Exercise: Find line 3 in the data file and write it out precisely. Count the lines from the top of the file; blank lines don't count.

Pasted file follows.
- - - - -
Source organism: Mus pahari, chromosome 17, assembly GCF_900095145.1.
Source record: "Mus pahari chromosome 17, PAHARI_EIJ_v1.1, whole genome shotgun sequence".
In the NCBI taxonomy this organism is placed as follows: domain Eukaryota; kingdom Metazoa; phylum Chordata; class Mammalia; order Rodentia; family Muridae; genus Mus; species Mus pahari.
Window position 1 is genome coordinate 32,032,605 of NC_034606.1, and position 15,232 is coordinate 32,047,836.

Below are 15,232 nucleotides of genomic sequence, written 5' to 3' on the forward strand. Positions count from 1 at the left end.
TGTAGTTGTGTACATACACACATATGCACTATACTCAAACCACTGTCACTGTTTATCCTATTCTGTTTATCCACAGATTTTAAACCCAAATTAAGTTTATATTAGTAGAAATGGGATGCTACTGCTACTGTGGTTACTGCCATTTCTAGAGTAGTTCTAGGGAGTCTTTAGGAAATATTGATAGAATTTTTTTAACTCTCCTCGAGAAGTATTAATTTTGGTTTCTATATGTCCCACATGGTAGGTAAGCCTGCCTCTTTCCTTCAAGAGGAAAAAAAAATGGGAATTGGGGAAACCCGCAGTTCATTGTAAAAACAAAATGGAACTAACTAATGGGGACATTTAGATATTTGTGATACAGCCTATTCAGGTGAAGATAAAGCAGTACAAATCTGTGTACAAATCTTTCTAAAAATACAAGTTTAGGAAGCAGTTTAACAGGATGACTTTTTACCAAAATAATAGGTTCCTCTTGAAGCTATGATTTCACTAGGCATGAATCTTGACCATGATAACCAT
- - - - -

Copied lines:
In the NCBI taxonomy this organism is placed as follows: domain Eukaryota; kingdom Metazoa; phylum Chordata; class Mammalia; order Rodentia; family Muridae; genus Mus; species Mus pahari.